09 March 2009
"He must triumph; if it be not by mercy, it will be by justice."
John 8: 21-29
Again therefore Jesus said to them: I go: and you shall seek me. And you shall die in your sin. Whither I go, you cannot come. The Jews therefore said: Will he kill himself, because he said: Whither I go you cannot come? And he said to them: You are from beneath: I am from above. You are of this world: I am not of this world. Therefore I said to you that you shall die in your sins. For if you believe not that I am he, you shall die in your sin. They said therefore to him: Who art thou? Jesus said to them: The beginning, who also speak unto you. Many things I have to speak and to judge of you. But he that sent me, is true: and the things I have heard of him, these same I speak in the world. And they understood not that he called God his Father. Jesus therefore said to them: When you shall have lifted up, the Son of man, then shall you know that I am he and that I do nothing of myself. But as the Father hath taught me, these things I speak. And he that sent me is with me: and he hath not left me alone. For I do always the things that please him.
Reflection for Monday, Second Week of Lent, from The Liturgical Year by Dom Prosper Gueranger:
I go; could Jesus say anything more awful? He has come to save this people; He has given them every possible proof of His love. A few days ago, we heard Him saying to the Canaanite woman, that He was sent not but for the sheep that are lost of the house of Israel. Alas; these lost sheep disown their Shepherd. He tells the Jews that He is soon going to leave them, and that they will not be able to follow Him; but it makes no impression on them. His works testify that He is from above; they, the Jews, are of this world, and they can think of no other. The Messias they hope for, is to be one of great earthly power; he is to be a great conqueror. In vain, then, does Jesus go about doing good; in vain is nature obedient to His commands; in vain do His wisdom and teaching exceed all that mankind has ever heard: Israel is deaf and blind. The fiercest passions are raging in his heart; nor will he rest, till the Synagogue shall have imbrued its hands in the blood of Jesus. But then the measure of iniquity will be filled up, and God's anger will burst upon Israel in one of the most terrible chastisements that the world has ever witnessed. It makes one tremble to read the horrors of the siege of Jerusalem, and the massacre of that people that had clamoured for the death of Jesus. Our Lord assures us that nothing more terrible had ever been from the beginning of the world, or ever would be.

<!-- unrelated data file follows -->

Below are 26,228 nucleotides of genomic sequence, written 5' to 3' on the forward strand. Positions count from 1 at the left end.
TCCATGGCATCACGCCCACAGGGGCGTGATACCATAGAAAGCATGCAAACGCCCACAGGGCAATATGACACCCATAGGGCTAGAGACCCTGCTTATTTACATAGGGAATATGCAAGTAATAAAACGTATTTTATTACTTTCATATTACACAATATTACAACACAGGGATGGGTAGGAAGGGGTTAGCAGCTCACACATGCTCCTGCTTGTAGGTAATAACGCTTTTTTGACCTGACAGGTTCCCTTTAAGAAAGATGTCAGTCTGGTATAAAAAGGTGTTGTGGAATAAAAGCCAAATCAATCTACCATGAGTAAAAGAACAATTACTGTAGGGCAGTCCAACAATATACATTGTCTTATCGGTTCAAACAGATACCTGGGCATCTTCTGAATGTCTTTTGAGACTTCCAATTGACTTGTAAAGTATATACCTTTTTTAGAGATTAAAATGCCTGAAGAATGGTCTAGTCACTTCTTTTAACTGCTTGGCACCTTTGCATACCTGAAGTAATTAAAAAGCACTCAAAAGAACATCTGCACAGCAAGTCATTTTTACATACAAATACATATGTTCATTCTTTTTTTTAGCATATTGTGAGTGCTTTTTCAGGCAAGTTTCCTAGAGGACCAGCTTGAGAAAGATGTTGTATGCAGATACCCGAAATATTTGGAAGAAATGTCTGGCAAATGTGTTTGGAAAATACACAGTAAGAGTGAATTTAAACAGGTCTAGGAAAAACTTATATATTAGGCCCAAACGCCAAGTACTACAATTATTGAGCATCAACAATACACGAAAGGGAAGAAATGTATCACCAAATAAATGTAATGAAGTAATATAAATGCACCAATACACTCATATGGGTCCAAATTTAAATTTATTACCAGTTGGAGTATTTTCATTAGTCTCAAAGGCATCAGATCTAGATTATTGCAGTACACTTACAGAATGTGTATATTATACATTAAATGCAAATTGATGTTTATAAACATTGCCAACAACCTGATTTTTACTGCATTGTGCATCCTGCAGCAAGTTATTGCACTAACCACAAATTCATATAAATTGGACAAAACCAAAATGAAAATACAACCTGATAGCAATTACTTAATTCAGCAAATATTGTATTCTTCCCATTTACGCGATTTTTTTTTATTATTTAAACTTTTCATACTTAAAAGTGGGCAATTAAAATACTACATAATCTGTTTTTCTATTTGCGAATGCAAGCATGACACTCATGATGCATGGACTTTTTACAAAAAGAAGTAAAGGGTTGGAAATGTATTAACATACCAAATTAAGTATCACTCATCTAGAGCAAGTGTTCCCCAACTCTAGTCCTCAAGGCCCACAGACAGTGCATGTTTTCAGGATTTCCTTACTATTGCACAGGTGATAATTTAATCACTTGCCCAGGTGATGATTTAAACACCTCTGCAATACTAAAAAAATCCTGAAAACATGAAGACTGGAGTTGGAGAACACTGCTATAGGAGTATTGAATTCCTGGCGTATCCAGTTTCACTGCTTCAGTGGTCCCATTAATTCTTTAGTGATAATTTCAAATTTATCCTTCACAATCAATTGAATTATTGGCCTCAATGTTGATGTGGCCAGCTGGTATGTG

God is patient; He waits a long time: but when His anger bursts upon a guilty people like the Jews, the chastisement is without mercy, and serves as an example to future generations. O sinners! you who, so far, have turned a deaf ear to the admonitions of the Church, and have refused to be converted to the Lord your God, tremble at at these words of Jesus: I go. If this Lent is to be spent like so many others, and to leave you in your present state, are you not afraid of that terrible threat: You shall die in your sin? By remaining in your sins, you number yourselves with those who cried out against Jesus: 'Crucify Him, crucify Him!' Oh! if He chastised a whole people-- a people that He had loaded with favours, and protected and saved innumerable times-- think you, He will spare you? He must triumph; if it be not by mercy, it will be by justice.
"God is patient; He waits a long time: but when His anger bursts, the chastisement is without mercy, and serves as an example to future generations."
Can there be a better warning for our times, in our own land?